Fedora 3 and a Sony Vaio VGN-S3HP
Linux on Laptops

I have installed Fedora Core 3 on a Sony Vaio VGN-S3HP. The information herein, I think, is also relevant for anyone with a S3 machine as the main hardware is the same.

Please note that that I DO NOT give any warranty on the information contained below. If you computer doesn’t work after you have used the following then tough. However everything here is what I have tried and tested myself !

Firstly the machine comes with three partitions. The first is a system restore partition which contains all the Windows XP files together with all the software that Sony sell with the machine. Next we have the NTFS primary Windows partition, and finally a D drive using the rest of the space on the hard disk.

The machine, under XP, will remind you to create a DVD will all the files to restore the system. DO THIS!! Sony do not supply software on CD nor DVD and as such it is your responsibility to make the DVD (or CDs) yourself. Check the Sony documentation on the procedure to do this under XP.

Installing Linux

I firstly created a DVD copy of the ISO DVD file of the Fedora 3 core. Booting from this will start the Fedora installation.

During install I used Disk Druid to partition the drive. I decided to delete the system restore partition (approx 7Gb) and use this for my Linux partition. I setup 6Gb as the basic ext3 partition and the rest for a swap partition. Note if you have not created a DVD copy of the Vaio restore partition you will not be able to reinstall windows in the future !!! You can of course delete the extended NTFS partition and use that to install both Linux and have the rest for NTFS. Doing this will keep your restore partition in case needed in the future.

After completion of the installation the Grub loader will allow you to load either Windows XP or Fedora.

X Windows

The video card included in this Vaio is an nVidia GeForce Go 6200. Download and install the nVidia Linux driver : http://www.nvidia.com
The install is seamless and will then allow hardware acceleration of the card to be used in X.

As standard X will run in 1024 x 768 mode. This is great but does not use the full screen capacity (1280x800) of the Vaio. After much googling, I found the correct ModeLine which will allow the full screen to be used.

ModeLine "1280x800" 87.09 1280 1336 1616 1728 800 802 814 840

The relevant sections of my /etc/X11/xorg.conf are included below; note this needs the nVidia driver to be installed already !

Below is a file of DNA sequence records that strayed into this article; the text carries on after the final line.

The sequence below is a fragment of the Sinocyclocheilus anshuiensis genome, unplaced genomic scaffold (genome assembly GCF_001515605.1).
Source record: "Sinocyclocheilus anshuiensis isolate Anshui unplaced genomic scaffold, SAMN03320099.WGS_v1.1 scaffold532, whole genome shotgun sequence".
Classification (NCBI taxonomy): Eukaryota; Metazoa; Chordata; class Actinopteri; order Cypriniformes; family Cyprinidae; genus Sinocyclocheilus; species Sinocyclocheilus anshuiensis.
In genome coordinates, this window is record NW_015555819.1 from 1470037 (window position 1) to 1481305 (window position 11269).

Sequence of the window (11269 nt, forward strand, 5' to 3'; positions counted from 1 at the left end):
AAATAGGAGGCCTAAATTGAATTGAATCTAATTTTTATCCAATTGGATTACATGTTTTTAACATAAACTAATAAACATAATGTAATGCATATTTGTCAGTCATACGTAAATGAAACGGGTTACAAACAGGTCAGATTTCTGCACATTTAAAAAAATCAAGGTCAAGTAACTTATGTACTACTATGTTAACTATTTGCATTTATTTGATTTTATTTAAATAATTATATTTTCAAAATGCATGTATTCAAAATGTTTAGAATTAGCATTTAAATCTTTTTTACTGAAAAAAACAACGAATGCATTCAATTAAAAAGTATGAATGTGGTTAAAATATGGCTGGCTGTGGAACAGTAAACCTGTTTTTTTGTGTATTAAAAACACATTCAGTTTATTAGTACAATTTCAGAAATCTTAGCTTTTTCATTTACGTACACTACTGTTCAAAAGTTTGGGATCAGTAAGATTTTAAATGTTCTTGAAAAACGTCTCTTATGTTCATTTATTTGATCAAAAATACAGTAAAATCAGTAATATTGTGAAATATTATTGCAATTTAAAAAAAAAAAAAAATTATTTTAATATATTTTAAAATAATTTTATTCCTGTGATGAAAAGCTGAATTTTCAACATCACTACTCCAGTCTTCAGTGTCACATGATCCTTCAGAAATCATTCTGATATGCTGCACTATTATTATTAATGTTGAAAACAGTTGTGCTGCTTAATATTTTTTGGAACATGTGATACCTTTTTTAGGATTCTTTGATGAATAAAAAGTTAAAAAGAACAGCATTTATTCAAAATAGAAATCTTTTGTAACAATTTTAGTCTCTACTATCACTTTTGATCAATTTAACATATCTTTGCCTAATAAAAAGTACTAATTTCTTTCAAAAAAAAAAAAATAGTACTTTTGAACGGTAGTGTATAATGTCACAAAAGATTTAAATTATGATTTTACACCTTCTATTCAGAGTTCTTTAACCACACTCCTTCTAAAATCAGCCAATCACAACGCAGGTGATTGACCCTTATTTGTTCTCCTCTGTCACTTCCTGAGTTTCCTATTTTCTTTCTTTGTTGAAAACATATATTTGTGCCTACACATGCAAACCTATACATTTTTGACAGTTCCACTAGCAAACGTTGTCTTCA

Section "Monitor"
    Identifier "Monitor0"
    VendorName "Monitor Vendor"
    ModelName "LCD Panel 1280x800"
    HorizSync 31.5 - 90.0
    VertRefresh 60.0 - 60.0
    Option "dpms"
    ModeLine "1280x800" 87.09 1280 1336 1616 1728 800 802 814 840

Section "Device"
    Identifier "Videocard0"
    Driver "nvidia"
    VendorName "nVidia"
    BoardName "GeForce Go 6200"

Section "Screen"
    Identifier "Screen0"
    Device "Videocard0"
    Monitor "Monitor0"
    DefaultDepth 24
    SubSection "Display"
    Viewport 0 0
    Depth 24
    Modes "1280x800"

Section "DRI"
    Group 0
    Mode 0666

Wireless card (Intel IPW 2200)

There is a driver for this card available in the 2.6.11 kernel. Simply connect a cable to the Ethernet port and you should be able to boot directly onto the Internet. Next use up2date to download the updates for the new kernel and anything else available.

After this has been completed, reboot the machine. This will then recognise the card but it will not function !!

You will now need to install the firmware for the card. These are available from : http://ipw2200.sourceforge.net/

First install the firmware into /lib/firmware

After rebooting the card should be recognized and you should not have any errors of the driver not finding the firmware files. If you do have this error then edit the file /etc/sysconfig/network-scripts/ifcfg-eth1 and change the ONBOOT value to ‘no’. Rebooting should now get the card functioning.

In Gnome, open a terminal window and type ‘NetworkManagerInfo &’. This will add the icon to the side of the clock and start to search for wireless networks. Let it find your AP, clicking it will then ask for your WEP password. Type this in and you should now be on the Internet ;-)

Note that I needed to use 'WEP Hex key' to type in my WEP password.

Sound card

This was probably the most difficult because of the complete lack of any documentation. When I look now, it is actualy remarkably simple to get working.

Windows XP reports the card to be a Realtek High Definition audio card. There is a driver available on the Realtek web site (http://www.realtek.com.tw) however the documentation provided is unclear at best. Note that the card is also referred to as an Intel High Definition audio card !

Download the Realtek driver from their web site (linux_r31.zip). Unzip and then go into the directory alsa-driver-1.0.4. Note that make will crash when trying to compile. I then told ‘configure’ just to compile the relevant audio driver which worked ! :

./configure -–with-cards=azalia
make install
(this makes the /dev entries)

Next edit your /etc/modprobe.conf file and add the following lines, make sure you put them at the top of the file, if not the card sometimes fails to initialise at boot time :

alias char-major-116 snd
options snd major=116 cards_limit=1
alias snd-card-0 snd-azalia
options snd-azalia index=0 id="Azalia"
alias char-major-14 soundcore
alias sound-slot-0 snd-card-0
alias sound-service-0-0 snd-mixer-oss
alias sound-service-0-1 snd-seq-oss
alias sound-service-0-3 snd-pcm-oss
alias sound-service-0-8 snd-seq-oss
alias sound-service-0-12 snd-pcm-oss

Reboot and you should have full audio !


There are a lot of needed additions to this document, but I hope in the current format it helps others at least to get the basics up and functioning.

Paul Taylor - 11/04/2005
(Note I will try and help if time allows, if you don’t receive a reply I apologise in advance as I am very overworked.)